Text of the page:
Plamen Dejanoff, The Bronze House, (144 Facade Elements), 2006-2011, Photo: Fred Dott / Kunstverein Hamburg, 2011.

Plamen Dejanoff, The Bronze House, (144 Facade Elements), 2006-2011, Photo: Fred Dott / Kunstverein Hamburg, 2011.

Plamen Dejanoff's Bronze Houses for Velko Tarnovo, Bulgaria

Plamen Dejanoff, Model of the Bronze House, 2010, Courtesy Galerie Meyer Kainer, Vienna / Galerie Nicola von Senger, Zurich, Photo Nathan Murrell/MAK.

Plamen Dejanoff, The Bronze House, (144 Facade Elements), 2006-2011, Foto / photo: Fred Dott / Kunstverein Hamburg, 2011.

 

Kunstverein Hamburg
Klosterwall 23
+ 49 (0)40 32 21 57
Hamburg
Plamen Dejanoff
The Bronze House

Venue: HafenCity Hamburg
June 18, 2011-January 1, 2012

Bulgarian artist Plamen Dejanoff (* 1970 in Sofia, lives in Vienna) realises the sculpture The Bronze House in public space. The outside façade of the architectural design is composed of caste bronze modules measuring 95 x 65 x 10 cm. In Hamburg the artist is showing some 150 elements that compose an open pavilion with an area of 40 qm and appr. 4 m height.

Dejanoff has been planning and developing The Bronze House for the Bulgarian city Veliko Tarnovo for many years. In the city centre, Dejanoff has acquired a number of building sites on which he is erecting house sculptures of bronze. They are being arduously constructed by hand in separate elements, so that since 2006 progress on the first of five planned building sculptures, which in total cover 600 square metres, has been advancing in various stages of production and in cooperation with various exhibition venues. This Bronze House is composed of some 4,000 elements. Each is made of bronze: doors, façade elements, floor and wall elements, as well as stairs and the junction pieces that hold the entire structure together. Each element of the Bronze House is hence a bronze sculpture in its own right, contributing with a multitude of other parts to form a house sculpture. The sculptor orients his conception on Brancusi's Endless Column, which was erected in modular construction and which has long fascinated Dejanoff. Each of the five walk-in sculptures will have a different function. Ultimately, Dejanoff envisions an artists' colony like the Chinati Foundation initiated by Donald Judd in Marfa. Judd established his settlement on the periphery of the art world in west Texas, where it has come to play a major role in the region.

In Veliko Tarnovo Dejanoff has similarly chosen a city that, although of great regional and historical importance as a World Heritage Site, has little to offer in the way of contemporary art and culture. Since Le Corbusier worked there for a number of months in the early 20th century and made drawings of the town, little has changed. Dejanoff wants to set up his colony here of bronze houses/sculptures, which are intended to play an important role for the community in various functions and uses, e.g., as artists' studios or exhibition venues, open-air cinema and library.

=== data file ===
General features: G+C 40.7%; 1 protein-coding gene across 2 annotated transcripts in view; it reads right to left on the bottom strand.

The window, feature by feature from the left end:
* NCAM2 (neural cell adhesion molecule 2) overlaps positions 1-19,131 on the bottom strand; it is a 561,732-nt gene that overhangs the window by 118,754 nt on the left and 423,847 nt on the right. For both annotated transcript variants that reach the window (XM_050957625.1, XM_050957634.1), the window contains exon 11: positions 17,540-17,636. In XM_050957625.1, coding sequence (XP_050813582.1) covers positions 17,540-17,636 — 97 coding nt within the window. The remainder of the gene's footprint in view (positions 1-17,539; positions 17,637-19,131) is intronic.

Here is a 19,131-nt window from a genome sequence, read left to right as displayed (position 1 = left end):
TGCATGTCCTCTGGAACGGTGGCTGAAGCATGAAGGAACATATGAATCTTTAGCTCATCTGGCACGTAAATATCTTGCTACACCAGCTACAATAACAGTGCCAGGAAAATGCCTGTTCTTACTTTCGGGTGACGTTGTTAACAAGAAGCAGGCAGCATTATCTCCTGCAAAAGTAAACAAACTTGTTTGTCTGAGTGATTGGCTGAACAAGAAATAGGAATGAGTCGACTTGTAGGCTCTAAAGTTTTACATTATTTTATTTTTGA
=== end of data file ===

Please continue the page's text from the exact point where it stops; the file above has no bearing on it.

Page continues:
With the five planned Bronze Houses, Dejanoff is creating a special domain in Veliko Tarnovo for societal, artistic, and cultural activities, which, given the lack of infrastructure in the past, are likely to be unaccustomed. The creation of the bronze sculptures is not the only challenge: another will be the possibility and invitation to make accessible and usable platforms of them.

Dejanoff is now launching a first field experiment with the Kunstverein in the context of the initiative Art and Culture in the HafenCity. The Bronze House makes a stopover prior to and in parallel with his exhibition in Kunstverein Hamburg (October 1, 2011-January 1, 2012). Considering the invitations extended to three Hamburg institutions — Deichtorhallen Hamburg, Kampnagel and Kunstverein Hamburg — to realise art projects as satellites in HafenCity Hamburg that address the intermediate zone of critical-artistic activity and city marketing, as well as the confrontation between architecture and urban planning, which has to be faced in the HafenCity, there is clearly much common ground between Dejanoff's work and the •Art and Culture in the HafenCity• initiative.

The Bronze House — erected on the site between Hamburg Cruise Center and the Unilever Building — will hence be a new, temporary building. The walk-in sculpture will be both a satellite of the future house in Veliko Tarnovo and a satellite of the Kunstverein. The (still) empty envelope points to the function of architecture, but also to a relationship between inside and outside, to space and its use. However, it not only refers to Dejanoff's project in Bulgaria but also provides a frame for the Kunstverein for targeted, smaller projects and events, and serves as a platform for cultural activities.

On a sort of marketing tour, The Bronze House is a highly impressive sight that leaves open certain questions, for example about ideological spaces, who will occupy them, for what purpose, and to whose benefit. An answer can presumably be given only when complete project has been realised and come into its own in Veliko Tarnovo.

Plamen Dejanoff, The Bronze House, (144 Facade Elements), 2006-2011, Photo: Fred Dott / Kunstverein Hamburg, 2011.

Plamen Dejanoff, The Bronze House, (144 Facade Elements), 2006-2011, Photo: Fred Dott / Kunstverein Hamburg, 2011.

 

Plamen Dejanoff, Model of the Bronze House, 2010, Courtesy Galerie Meyer Kainer, Vienna / Galerie Nicola von Senger, Zurich, Photo: Nathan Murrell/MAK.